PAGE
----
If you want to host your web application or a REST API inside Microsoft Azure then App Services should be on your shortlist. The SLA of the service is 99.95% availability, but we need to be careful on how to handle maintenance windows.
PaaS and Maintenance Window
Like any other PaaS service, there are specific maintenance windows that are used by Microsoft to upgrade the software and the hardware that is behind the Azure Services. When the availability of your system is important, you need to have the application deployed in two different App Services Plans (ideally from different Azure Regions).
You might ask yourself why this is important? You might want to be protected for situations when things don't go as planned. For example, there are isolated situations when during maintenance windows things don't go as planned and your web application is unavailable until you restart it.
What happens when File Server of App Service goes down?
Let's analyze the following case and see what are the options that we have. The File Server that connects the App Service Worker to the Blob storage where the files are hosted crash. This might happen when:
- An update to the File Server during a maintenance window does not end with success and the crash is not detected by the health monitoring system
- The file access latency increase and the File Server is replaced with another one. During the replacement procedure, something happens and the switch is not done with success
In these situations, the end customer will not able to access the application that is hosted by App Service. In the monitoring dashboard of the App Service, there are no errors, you will just see that there is no traffic. No logs, no data, no error - nothing.
You might ask why this is happening, why I cannot see anything? It is kind of normal because the application package was not loaded from the blob storage. There is no application running anymore, no files of the system or of your application. The application cannot be loaded fully and crash during the initialization phase.
There are two action points that you can do to mitigate this situation.
1. Local Cache
The first one is to activate the local cache of the application. When you have the local cache active, a local copy of the web application content is copied on the worker role itself. In the case of a failure of the storage, you would have the content cached locally.
There are multiple benefits of having the local cache active like:
- Fewer application restart because of shared storage changes
- Low latency of storage access because you don't need to access the Azure Storage anymore
- During a maintenance window, the disruptions caused by an upgrade of the storage layer (e.g. File Server) are reduced drastically
The default size of the cache is 1000MB. I would recommend to start with this value and only if necessary to increase it. A higher value of the cache size can increase the loading time of the application. You could reduce the cache size to improve the loading time.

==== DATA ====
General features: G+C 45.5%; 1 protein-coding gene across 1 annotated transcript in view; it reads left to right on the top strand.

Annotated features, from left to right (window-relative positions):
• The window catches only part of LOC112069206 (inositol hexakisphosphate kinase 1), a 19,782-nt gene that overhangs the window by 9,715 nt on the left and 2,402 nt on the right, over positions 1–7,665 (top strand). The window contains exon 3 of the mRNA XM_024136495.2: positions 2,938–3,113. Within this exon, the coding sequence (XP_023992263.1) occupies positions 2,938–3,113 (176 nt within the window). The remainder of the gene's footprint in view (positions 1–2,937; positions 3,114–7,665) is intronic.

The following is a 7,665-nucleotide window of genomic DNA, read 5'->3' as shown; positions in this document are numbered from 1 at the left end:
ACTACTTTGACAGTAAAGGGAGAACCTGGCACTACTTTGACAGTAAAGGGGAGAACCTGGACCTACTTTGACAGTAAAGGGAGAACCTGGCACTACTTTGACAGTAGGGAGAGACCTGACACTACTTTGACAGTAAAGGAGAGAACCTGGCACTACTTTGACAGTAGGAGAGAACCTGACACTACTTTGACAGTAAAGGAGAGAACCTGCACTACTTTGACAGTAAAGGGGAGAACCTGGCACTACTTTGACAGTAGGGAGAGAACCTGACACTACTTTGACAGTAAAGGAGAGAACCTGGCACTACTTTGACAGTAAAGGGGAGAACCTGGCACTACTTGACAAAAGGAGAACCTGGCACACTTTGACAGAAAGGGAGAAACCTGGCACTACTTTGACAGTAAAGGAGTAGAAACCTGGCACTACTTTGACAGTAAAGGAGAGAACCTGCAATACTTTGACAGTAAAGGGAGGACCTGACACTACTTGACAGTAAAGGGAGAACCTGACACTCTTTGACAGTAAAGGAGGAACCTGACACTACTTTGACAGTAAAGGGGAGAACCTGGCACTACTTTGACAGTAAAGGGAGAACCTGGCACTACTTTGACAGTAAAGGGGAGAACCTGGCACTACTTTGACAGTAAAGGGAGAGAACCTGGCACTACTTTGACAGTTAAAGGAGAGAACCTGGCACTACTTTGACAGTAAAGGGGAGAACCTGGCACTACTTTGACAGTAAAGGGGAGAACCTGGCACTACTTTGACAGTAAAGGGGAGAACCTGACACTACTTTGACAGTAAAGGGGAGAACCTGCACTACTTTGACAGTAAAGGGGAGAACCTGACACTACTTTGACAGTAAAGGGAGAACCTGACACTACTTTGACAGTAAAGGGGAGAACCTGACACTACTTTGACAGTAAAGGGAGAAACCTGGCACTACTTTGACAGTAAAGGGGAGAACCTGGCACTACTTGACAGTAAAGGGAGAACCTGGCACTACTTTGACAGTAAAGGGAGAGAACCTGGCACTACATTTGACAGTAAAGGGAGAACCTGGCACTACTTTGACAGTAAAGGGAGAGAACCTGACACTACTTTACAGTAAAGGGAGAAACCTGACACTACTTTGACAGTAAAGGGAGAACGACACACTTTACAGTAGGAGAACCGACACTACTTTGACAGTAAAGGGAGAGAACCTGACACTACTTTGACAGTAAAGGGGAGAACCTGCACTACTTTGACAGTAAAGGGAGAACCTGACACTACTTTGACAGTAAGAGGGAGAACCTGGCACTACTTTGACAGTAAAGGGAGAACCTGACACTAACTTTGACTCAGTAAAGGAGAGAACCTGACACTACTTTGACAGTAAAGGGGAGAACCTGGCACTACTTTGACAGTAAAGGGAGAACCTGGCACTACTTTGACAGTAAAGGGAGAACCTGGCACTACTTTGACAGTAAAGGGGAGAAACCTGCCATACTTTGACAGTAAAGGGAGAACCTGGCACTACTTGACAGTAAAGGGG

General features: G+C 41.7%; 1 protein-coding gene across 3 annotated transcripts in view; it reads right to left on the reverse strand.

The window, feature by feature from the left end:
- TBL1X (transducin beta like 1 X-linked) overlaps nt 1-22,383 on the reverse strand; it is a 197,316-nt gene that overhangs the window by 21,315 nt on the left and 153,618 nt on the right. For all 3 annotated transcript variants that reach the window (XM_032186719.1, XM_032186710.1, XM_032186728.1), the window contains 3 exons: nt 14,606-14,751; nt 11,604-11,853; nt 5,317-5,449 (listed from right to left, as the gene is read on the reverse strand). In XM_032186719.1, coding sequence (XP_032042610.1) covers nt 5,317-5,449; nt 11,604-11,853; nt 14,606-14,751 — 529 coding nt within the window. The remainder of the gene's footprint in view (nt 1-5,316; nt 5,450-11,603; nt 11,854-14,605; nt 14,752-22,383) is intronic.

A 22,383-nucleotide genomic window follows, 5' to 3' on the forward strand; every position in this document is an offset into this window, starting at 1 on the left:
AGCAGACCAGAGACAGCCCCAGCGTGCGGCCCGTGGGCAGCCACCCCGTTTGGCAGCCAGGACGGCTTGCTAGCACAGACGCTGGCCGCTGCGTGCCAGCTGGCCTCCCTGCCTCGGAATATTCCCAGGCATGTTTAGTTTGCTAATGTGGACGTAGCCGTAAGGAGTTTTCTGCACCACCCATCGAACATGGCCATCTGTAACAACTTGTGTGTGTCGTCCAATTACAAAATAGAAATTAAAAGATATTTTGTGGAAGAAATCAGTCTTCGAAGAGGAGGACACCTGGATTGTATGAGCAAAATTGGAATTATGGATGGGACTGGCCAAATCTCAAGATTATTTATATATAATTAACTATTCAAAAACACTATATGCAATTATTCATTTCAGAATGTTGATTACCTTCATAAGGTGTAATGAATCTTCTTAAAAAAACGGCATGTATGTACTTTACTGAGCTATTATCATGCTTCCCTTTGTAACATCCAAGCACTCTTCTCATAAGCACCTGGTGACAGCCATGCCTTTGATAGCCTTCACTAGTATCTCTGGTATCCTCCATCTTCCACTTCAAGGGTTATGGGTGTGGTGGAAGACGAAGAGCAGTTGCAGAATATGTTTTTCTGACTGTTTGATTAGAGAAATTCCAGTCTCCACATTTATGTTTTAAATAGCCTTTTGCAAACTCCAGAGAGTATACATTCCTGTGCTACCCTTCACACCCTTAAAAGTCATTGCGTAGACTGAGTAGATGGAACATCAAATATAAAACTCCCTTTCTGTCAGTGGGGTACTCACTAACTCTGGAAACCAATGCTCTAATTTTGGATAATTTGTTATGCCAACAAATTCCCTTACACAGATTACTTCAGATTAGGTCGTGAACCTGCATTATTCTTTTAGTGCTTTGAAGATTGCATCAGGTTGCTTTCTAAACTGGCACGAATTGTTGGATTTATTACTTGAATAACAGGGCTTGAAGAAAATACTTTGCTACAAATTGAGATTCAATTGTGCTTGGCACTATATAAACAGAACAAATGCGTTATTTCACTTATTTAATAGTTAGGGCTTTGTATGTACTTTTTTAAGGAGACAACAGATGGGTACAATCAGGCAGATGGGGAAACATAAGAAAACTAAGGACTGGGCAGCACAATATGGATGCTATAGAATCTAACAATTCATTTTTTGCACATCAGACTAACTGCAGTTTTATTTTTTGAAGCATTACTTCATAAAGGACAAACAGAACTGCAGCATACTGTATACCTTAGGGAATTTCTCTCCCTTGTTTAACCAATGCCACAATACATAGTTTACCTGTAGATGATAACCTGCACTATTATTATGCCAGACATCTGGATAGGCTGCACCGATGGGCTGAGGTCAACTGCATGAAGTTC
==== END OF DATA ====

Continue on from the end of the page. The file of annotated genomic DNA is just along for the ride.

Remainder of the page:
The local cache can be activated if you:
- Per web application by adding to App Settings the WEBSITE_LOCAL_CACHE_OPTION setting with value 'Always'
- Per App Service by adding WEBSITE_LOCAL_CACHE_OPTION to the properties list of the ARM template of the App Service.
2. Enable stdout logs
To be able to identify why your application is not starting, because of some error that might occur during the process start, you should ensure that the stdout logs are logged. Using Kudu or other similar tools you could visualize the output.
You should ensure that these logs are written on the Worker as file not pushed to an endpoint (e.g. Application Insights) because the application might not be able to load the required packages to do an HTTP request.
<add name="aspNetCore" path="*" verb="*" modules="AspNetCoreModule" resourceType="Unspecified" />
<aspNetCore processPath="dotnet" arguments=".\"<project name="">.dll" stdoutLogEnabled="true" stdoutLogFile="\\?\%home%\LogFiles\stdout" />
As you can see above, you can had a new handler in the system.webServer that enables the stdout for all assemblies and redirect the output to a local file that can accessed using FTP or Kudu. The logs would contain the errors related to file not found or loading issues.
You might ask yourself why not to define an Azure Functions that check if the application is alive every 5 minutes and force a restart of the web application. NO, you shall not do such a thing because the situation described above is not common. Even if I was unlucky to have the same issue twice in a 3 months time interval, this is an isolated exception.
When you use a cloud service and a specific technology stack (e.g. .NET, Java), you should all the time check what are the best practices and recommendations. The issue related to the failure of File Server that is part of an App Service during an update window could be avoided if we would activate the local cache of the website and ensure that stdout logs are persisted.